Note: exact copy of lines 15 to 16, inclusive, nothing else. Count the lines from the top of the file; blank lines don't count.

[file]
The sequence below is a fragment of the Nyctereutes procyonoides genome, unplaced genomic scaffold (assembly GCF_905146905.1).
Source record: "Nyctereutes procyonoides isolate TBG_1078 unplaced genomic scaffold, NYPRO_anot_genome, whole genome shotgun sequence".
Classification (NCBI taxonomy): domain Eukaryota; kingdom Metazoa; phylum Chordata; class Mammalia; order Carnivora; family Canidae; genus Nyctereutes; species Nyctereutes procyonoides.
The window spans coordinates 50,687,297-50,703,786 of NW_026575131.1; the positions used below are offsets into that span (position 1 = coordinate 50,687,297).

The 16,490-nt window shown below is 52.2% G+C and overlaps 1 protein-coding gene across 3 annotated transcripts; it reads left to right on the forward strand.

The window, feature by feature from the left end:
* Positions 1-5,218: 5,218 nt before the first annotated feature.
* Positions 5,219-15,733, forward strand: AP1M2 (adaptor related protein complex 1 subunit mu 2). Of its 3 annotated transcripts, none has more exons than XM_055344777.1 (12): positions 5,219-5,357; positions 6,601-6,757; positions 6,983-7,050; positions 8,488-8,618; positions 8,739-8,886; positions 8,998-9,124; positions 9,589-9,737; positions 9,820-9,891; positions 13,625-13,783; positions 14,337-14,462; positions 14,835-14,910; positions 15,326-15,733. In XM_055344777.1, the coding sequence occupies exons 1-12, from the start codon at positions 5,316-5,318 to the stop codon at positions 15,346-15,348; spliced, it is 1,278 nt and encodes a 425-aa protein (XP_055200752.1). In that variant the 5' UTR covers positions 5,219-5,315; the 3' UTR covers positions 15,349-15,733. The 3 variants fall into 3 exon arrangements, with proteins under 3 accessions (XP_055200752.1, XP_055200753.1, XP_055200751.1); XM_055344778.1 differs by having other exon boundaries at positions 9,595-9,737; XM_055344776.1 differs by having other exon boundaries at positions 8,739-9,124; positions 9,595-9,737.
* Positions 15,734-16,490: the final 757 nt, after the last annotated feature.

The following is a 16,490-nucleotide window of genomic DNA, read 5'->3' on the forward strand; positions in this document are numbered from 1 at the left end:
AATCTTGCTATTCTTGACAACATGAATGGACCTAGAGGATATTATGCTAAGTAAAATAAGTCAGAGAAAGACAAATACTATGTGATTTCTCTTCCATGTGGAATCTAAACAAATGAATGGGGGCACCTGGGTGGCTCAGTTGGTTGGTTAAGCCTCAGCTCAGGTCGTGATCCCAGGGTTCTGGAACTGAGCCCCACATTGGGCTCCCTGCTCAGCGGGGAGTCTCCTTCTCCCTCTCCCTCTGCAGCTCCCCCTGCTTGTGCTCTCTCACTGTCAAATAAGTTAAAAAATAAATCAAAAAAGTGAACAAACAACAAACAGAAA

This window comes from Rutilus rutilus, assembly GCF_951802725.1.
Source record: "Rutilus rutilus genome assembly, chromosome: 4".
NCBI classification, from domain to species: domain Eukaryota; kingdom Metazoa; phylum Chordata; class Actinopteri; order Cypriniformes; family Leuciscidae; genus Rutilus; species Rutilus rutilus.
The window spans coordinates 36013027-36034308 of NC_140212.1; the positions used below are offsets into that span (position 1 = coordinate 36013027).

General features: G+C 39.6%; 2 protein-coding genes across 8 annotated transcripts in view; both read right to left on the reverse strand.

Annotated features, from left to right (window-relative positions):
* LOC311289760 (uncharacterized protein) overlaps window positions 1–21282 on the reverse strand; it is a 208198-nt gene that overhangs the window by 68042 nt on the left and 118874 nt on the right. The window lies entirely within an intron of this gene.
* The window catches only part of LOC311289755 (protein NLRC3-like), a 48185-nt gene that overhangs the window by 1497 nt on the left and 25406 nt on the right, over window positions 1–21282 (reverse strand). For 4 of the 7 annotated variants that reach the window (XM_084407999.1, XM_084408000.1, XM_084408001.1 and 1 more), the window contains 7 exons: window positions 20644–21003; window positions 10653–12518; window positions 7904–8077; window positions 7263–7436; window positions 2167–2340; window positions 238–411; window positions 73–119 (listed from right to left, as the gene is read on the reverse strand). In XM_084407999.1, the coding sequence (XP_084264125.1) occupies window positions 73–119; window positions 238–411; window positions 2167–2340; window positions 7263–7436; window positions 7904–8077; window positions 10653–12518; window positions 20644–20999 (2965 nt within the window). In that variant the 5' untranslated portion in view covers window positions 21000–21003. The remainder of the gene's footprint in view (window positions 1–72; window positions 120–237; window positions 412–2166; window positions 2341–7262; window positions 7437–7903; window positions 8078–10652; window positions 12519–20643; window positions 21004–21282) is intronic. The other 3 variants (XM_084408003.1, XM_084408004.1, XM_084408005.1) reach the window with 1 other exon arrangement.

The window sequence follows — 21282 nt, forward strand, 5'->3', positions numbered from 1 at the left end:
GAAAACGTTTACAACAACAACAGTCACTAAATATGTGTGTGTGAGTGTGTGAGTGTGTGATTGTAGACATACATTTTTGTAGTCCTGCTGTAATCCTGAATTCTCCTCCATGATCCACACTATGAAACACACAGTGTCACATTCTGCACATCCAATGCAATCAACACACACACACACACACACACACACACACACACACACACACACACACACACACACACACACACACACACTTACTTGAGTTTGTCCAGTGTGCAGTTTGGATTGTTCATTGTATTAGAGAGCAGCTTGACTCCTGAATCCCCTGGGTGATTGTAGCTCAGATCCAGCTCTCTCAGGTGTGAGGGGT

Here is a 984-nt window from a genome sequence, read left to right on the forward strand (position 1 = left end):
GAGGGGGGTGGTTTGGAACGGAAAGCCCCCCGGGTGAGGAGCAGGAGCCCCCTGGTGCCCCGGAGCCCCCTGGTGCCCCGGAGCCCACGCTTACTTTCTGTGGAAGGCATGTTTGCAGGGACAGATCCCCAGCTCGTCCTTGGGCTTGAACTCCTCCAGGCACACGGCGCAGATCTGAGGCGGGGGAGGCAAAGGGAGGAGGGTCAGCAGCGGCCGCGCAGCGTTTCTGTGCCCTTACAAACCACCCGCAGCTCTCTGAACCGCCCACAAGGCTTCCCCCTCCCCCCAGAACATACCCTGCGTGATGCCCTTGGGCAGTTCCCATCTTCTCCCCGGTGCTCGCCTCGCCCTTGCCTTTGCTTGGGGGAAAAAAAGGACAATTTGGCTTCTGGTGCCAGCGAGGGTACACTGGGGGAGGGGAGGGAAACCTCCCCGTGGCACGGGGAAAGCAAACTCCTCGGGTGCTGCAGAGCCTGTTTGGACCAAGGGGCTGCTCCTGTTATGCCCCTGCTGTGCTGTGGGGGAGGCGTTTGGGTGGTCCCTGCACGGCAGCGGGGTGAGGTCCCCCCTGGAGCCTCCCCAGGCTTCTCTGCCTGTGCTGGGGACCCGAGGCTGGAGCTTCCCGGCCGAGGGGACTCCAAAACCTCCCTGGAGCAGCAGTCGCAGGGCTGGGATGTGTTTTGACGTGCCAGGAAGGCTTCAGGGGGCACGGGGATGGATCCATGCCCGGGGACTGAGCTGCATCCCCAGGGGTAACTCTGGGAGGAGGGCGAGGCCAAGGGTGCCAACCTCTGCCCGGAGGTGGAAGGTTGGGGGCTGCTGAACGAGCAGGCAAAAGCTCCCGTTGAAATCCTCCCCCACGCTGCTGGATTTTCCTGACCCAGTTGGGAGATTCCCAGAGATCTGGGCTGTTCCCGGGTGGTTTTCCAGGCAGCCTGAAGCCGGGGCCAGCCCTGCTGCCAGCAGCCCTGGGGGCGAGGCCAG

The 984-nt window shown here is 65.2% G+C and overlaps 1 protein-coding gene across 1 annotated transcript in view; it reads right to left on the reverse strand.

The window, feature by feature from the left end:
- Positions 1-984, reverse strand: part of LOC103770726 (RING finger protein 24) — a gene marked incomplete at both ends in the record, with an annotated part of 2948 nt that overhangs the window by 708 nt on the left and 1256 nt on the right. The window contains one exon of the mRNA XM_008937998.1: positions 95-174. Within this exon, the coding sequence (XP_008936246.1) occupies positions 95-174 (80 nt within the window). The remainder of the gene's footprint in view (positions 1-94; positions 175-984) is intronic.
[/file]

The window spans coordinates 36013027-36034308 of NC_140212.1; the positions used below are offsets into that span (position 1 = coordinate 36013027).

General features: G+C 39.6%; 2 protein-coding genes across 8 annotated transcripts in view; both read right to left on the reverse strand.